Strong construction spending pushes up GDP; multifamily builders remain optimistic
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Gross domestic product, net of inflation (real GDP), grew 3.7% in the second quarter of 2015 (2Q15) at a seasonally adjusted annual rate, rather than the initially estimated 2.3%, the Bureau of Economic Analysis reported on Thursday. Reuters reported, "Investment in nonresidential structures was revised to show it rising at a 3.1% rate, reflecting stronger spending on commercial and healthcare construction. It was previously reported to have contracted at a 1.6% pace. Spending on residential construction was raised to a 7.8% pace from a 6.6% rate."
The National Association of Home Builders (NAHB) reported on Thursday that its "Multifamily Production Index (MPI) edged up one point to 55 in the second quarter, marking the 14th consecutive quarter that the index has been 50 or above. The MPI measures builder and developer sentiment on a scale of 0 to 100, where any number over 50 indicates that more respondents report conditions are improving than report conditions are getting worse. Historically, the MPI has performed well as a leading indicator of the Census Bureau's measure of multifamily starts. The MPI is a weighted average of three components that measure industry sentiment about construction of low-rent apartments, market-rate rental apartments, and 'for-sale' apartments or condominiums. In the second quarter, the MPI component tracking low-rent units stayed steady at 54, while market-rate rental units increased one point to 60 and for-sale units rose three points to 53."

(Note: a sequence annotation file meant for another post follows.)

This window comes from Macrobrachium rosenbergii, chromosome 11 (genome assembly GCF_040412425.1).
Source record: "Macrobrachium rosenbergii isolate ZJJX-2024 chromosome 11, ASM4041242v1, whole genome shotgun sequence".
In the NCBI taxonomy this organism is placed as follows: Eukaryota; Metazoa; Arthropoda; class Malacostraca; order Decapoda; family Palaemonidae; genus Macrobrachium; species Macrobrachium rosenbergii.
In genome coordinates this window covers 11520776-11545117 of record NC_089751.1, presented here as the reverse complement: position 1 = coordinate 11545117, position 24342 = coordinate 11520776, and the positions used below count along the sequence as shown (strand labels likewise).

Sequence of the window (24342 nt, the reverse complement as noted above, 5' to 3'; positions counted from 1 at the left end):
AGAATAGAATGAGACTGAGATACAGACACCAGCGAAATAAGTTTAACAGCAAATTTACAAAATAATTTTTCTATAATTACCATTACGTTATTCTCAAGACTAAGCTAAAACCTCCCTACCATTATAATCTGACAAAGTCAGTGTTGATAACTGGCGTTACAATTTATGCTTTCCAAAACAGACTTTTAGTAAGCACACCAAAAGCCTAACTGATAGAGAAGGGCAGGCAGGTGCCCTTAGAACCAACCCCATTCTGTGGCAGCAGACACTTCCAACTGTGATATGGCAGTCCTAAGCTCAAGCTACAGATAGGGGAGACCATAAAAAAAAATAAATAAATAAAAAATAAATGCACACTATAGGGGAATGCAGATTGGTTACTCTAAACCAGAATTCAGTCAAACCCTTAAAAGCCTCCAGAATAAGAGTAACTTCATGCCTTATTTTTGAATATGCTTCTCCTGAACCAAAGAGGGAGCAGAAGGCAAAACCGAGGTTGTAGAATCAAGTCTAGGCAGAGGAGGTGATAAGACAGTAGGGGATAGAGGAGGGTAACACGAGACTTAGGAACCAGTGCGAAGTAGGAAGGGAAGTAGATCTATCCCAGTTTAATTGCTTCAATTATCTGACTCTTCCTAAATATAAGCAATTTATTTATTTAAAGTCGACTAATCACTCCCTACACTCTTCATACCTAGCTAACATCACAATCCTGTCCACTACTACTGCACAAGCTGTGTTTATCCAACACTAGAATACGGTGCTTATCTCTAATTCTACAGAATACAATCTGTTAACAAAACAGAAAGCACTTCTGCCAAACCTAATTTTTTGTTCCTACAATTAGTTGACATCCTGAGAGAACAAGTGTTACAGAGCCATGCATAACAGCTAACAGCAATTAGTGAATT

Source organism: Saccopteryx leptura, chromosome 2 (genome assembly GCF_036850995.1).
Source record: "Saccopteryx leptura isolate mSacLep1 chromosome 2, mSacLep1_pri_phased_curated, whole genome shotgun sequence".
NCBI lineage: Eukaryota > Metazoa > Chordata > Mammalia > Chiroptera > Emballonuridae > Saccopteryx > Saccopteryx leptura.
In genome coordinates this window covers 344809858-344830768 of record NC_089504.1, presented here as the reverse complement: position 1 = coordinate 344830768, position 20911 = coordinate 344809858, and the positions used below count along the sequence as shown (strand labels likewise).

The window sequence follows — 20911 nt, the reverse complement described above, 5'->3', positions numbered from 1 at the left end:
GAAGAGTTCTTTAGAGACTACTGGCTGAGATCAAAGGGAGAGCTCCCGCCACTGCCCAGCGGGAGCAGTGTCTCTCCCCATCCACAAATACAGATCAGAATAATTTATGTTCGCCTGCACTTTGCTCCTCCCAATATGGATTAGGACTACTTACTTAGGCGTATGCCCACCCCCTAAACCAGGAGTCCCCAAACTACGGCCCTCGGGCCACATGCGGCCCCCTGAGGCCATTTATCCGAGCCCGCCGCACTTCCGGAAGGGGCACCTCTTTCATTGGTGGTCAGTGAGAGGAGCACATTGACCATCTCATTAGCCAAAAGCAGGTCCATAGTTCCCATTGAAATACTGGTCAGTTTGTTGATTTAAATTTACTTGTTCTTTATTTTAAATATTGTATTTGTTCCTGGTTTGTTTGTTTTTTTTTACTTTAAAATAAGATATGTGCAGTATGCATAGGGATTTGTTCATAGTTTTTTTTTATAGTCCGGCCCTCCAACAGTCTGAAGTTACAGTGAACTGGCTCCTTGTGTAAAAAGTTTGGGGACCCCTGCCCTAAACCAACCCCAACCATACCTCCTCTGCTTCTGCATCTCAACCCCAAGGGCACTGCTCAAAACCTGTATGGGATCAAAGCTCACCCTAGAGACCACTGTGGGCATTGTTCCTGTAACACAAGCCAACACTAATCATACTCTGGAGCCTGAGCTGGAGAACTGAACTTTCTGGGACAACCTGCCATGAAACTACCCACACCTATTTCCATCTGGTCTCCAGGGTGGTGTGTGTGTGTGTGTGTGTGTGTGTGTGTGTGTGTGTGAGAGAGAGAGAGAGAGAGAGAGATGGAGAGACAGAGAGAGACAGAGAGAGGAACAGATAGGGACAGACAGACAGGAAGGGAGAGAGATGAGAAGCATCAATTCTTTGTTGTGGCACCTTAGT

Occupancy and rental or room rates increased for all five income-producing types, real-estate analyst Dividend Capital Research reported on Tuesday in its quarterly Cycle Monitor analyzing conditions in more than 50 metro areas. Repeated increases are a positive indicator for future construction. Office occupancy rose 0.2% in 2Q15 and was up 0.6% year-over-year. "More than 16 million square feet were absorbed in 2Q15 with only 8.9 million of new completions nationally. Top market improvements were Dallas and Nashville, while markets with negative absorption included Houston and Washington, D.C. New construction is now at about 70% of the pre-recession peak. Absorption continues to be slow with the low square feet per employee ratio as the new norm when hiring millennials." Industrial occupancies increased 0.1% in 2Q15 and 0.6% year-over-year. "New construction continues at reasonable levels that are well below previous cycle peaks in most markets." The national apartment occupancy average rose 0.4% in 2Q15 and 0.2% year-over-year. "Many markets reversed their previous trend and moved back up to their peak occupancy levels." Retail occupancies were up 0.1% in 2Q15 and 0.4% year-over-year. "Malls and grocery-anchored centers continue to outperform other retail venues. Restaurants and brew pubs have created strong space demand in cities that millennials prefer to live in." Hotel occupancies increased an average of 0.3% in 2Q15 and 2.1% year-over-year. "The strong economy has continued to support room demand, but a new technology development [exemplified by Airbnb.com] is threatening traditional hotel demand."